“It’s a snowball effect,” said Dave Du Val, TaxAudit.com’s vice president of customer advocacy.
“The complexities of the tax code are only affecting those of us trying to read it,” National Taxpayer Advocate Nina Olson said in an interview. Tax software makes a lot of those complexities invisible to most people.
As a result, taxpayers might not realize they’re being helped by a wide array of deductions and credits. “They have no idea of the benefits they are getting through the tax code,” she said.
One simplification: Many investors will find it easier to report stock sales if the 1099-B forms they receive contain key details of the sale and the correct basis for computing gains and losses.
The IRS processed more than 147 million tax returns in 2013, down slightly from the previous year. More than 109 million taxpayers received refunds, which averaged $2,744, also slightly less than in 2012.
The upward trend of electronic filing continued, with more than 83 percent of returns being filed online. The biggest jump, 4.6 percent, was among people who used software programs to do their own taxes.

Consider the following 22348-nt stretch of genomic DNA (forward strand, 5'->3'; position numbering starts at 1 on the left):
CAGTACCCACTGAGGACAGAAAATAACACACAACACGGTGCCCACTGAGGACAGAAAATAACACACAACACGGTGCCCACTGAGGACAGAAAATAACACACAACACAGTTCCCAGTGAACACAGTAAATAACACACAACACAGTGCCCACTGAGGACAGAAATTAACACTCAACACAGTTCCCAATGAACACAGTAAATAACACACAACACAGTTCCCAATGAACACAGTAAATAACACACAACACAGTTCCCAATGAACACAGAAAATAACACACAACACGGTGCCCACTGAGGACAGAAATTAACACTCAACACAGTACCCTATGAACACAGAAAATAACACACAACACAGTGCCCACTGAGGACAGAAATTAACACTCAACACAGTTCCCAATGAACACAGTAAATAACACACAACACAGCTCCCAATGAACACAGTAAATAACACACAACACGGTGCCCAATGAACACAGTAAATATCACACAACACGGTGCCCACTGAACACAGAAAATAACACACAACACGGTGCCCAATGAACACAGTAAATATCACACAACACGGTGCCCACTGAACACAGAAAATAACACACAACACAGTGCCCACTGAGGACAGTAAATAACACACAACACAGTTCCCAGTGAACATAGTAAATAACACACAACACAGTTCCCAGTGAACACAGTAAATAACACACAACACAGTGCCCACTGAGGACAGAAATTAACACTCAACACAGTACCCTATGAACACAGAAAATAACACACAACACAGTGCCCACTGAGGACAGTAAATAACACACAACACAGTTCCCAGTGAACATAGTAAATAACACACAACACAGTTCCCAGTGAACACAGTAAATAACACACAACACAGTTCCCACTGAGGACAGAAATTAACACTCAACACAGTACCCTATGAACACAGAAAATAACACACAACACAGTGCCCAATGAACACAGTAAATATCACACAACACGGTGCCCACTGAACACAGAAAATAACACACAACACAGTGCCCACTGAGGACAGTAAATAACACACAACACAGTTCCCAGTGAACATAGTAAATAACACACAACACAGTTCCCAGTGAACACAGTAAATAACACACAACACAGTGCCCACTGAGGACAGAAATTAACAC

The IRS is continuing to offer its Free File option, which is available to taxpayers with adjusted gross incomes of $58,000 or less. These taxpayers can use brand-name software to file their taxes at no cost. Some states also participate. The agency also has an option for taxpayers of all incomes - Free File Fillable Forms - which does basic calculations but does not offer the guidance that a software package would.
For the 2013 tax year, the personal exemption is $3,900. The standard deduction is $12,200 for married taxpayers filing jointly, $6,100 for singles and $8,950 for heads of household.
Many credits and deductions were extended for 2013, including several for education. Among them: the American Opportunity Credit of up to $2,500 per student for tuition and fees and deductions for student loan interest and tuition-related expenses. Many of these are phased out at higher income levels.
Schoolteachers will still be able to deduct up to $250 in out-of-pocket expenses for books or other supplies.